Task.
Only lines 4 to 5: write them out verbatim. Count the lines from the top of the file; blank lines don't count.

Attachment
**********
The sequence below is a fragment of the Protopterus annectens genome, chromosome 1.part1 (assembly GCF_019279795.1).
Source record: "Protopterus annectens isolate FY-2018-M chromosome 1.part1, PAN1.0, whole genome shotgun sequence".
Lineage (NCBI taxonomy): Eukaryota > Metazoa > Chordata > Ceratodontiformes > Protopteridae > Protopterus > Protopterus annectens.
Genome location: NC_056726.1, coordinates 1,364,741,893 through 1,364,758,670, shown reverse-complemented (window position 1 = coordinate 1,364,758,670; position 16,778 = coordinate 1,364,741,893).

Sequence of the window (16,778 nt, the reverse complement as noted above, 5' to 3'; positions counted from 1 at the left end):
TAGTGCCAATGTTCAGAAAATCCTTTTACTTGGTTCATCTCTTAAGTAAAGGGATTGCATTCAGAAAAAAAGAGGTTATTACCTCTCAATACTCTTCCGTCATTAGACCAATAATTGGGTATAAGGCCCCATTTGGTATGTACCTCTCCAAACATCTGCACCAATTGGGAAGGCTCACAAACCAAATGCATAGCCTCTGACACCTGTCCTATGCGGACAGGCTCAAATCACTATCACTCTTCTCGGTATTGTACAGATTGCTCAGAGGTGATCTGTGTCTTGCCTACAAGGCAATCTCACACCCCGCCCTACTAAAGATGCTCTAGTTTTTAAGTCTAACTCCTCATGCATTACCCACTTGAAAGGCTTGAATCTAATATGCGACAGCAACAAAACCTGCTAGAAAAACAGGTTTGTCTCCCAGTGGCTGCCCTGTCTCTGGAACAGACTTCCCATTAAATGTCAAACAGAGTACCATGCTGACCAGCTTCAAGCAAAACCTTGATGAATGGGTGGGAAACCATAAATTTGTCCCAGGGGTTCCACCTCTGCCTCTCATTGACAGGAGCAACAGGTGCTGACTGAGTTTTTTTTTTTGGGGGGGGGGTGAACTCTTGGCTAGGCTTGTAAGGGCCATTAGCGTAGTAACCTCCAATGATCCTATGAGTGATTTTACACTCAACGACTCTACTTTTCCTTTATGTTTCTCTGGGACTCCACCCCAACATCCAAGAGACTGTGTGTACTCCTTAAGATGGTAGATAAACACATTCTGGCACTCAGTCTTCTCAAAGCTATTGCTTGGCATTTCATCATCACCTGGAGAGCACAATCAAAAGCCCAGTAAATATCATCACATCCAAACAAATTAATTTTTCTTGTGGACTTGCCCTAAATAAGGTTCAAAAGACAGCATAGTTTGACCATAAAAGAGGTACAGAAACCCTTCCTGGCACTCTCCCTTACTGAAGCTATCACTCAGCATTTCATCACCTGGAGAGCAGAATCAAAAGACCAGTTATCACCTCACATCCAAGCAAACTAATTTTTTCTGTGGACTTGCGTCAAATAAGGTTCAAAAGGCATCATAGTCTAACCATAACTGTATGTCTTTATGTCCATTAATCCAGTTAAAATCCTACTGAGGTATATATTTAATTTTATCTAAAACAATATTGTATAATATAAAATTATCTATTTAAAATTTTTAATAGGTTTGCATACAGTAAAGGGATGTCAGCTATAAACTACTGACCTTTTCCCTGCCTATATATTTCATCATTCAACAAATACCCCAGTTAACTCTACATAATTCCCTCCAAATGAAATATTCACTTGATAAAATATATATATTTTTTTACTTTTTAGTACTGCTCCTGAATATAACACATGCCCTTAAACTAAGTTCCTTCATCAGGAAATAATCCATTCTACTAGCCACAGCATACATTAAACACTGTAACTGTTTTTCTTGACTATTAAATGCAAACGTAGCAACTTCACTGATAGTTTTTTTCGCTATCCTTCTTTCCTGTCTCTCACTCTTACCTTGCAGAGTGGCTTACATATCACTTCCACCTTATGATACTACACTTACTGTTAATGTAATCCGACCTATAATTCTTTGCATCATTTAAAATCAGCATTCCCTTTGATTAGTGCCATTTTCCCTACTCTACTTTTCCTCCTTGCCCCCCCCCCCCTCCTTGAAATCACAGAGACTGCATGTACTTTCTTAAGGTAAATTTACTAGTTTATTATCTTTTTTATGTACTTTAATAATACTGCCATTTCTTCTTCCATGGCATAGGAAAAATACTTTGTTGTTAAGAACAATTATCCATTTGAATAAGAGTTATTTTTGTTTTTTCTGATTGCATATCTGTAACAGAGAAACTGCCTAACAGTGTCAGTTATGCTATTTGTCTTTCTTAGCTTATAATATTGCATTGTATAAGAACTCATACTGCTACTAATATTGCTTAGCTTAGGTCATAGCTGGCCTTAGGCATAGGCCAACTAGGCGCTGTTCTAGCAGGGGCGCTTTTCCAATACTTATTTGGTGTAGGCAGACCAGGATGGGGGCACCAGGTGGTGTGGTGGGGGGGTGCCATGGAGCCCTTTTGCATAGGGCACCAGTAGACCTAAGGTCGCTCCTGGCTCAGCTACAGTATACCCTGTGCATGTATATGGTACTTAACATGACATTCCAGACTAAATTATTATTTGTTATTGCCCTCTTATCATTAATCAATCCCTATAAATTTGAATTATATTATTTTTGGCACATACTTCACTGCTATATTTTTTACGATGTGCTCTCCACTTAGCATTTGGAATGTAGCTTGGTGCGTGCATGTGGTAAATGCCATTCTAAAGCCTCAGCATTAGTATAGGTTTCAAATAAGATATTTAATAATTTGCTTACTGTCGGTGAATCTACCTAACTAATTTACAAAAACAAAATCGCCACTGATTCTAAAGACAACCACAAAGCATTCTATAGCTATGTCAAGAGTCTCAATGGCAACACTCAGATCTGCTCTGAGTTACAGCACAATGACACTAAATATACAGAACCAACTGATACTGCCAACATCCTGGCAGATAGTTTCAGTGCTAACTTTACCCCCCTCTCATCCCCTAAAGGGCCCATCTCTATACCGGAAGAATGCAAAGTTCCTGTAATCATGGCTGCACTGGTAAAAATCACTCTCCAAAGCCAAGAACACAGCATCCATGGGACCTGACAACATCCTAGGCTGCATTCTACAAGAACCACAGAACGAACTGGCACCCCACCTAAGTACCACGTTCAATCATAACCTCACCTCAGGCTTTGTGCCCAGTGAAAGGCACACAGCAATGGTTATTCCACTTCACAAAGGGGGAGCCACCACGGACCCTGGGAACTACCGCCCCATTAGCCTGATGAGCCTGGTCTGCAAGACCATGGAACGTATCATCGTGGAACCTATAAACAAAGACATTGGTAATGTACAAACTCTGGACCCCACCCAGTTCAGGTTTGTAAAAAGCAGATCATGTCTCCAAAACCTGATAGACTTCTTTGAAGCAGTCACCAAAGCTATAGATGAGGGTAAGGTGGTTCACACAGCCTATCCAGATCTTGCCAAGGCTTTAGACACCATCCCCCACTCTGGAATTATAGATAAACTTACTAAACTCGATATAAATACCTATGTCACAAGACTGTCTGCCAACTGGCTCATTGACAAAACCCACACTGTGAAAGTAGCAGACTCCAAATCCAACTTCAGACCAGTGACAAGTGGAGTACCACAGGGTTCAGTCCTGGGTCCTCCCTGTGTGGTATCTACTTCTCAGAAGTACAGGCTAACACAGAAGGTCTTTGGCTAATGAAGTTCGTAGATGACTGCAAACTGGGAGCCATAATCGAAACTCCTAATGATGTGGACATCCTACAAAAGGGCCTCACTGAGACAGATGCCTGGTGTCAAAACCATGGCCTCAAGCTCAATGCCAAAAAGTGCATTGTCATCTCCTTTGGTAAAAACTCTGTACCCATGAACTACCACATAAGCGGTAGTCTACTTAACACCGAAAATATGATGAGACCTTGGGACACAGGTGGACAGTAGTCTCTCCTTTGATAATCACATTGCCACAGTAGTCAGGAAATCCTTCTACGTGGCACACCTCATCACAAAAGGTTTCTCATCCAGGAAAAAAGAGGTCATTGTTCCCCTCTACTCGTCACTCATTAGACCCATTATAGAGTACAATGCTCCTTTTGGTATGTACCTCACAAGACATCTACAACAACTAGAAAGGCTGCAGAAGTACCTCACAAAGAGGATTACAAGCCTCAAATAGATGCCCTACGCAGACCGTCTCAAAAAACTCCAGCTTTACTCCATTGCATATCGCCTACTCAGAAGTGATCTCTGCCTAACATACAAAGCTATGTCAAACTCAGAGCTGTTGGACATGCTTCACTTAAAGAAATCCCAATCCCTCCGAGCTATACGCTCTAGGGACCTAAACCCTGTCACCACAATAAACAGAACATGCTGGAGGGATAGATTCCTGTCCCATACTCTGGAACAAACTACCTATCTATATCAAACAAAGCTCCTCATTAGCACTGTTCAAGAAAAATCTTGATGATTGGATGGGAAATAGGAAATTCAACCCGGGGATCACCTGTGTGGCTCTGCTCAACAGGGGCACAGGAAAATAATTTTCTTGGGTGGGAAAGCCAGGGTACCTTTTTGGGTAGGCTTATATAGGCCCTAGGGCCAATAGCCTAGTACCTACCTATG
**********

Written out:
Genome location: NC_056726.1, coordinates 1,364,741,893 through 1,364,758,670, shown reverse-complemented (window position 1 = coordinate 1,364,758,670; position 16,778 = coordinate 1,364,741,893).

Sequence of the window (16,778 nt, the reverse complement as noted above, 5' to 3'; positions counted from 1 at the left end):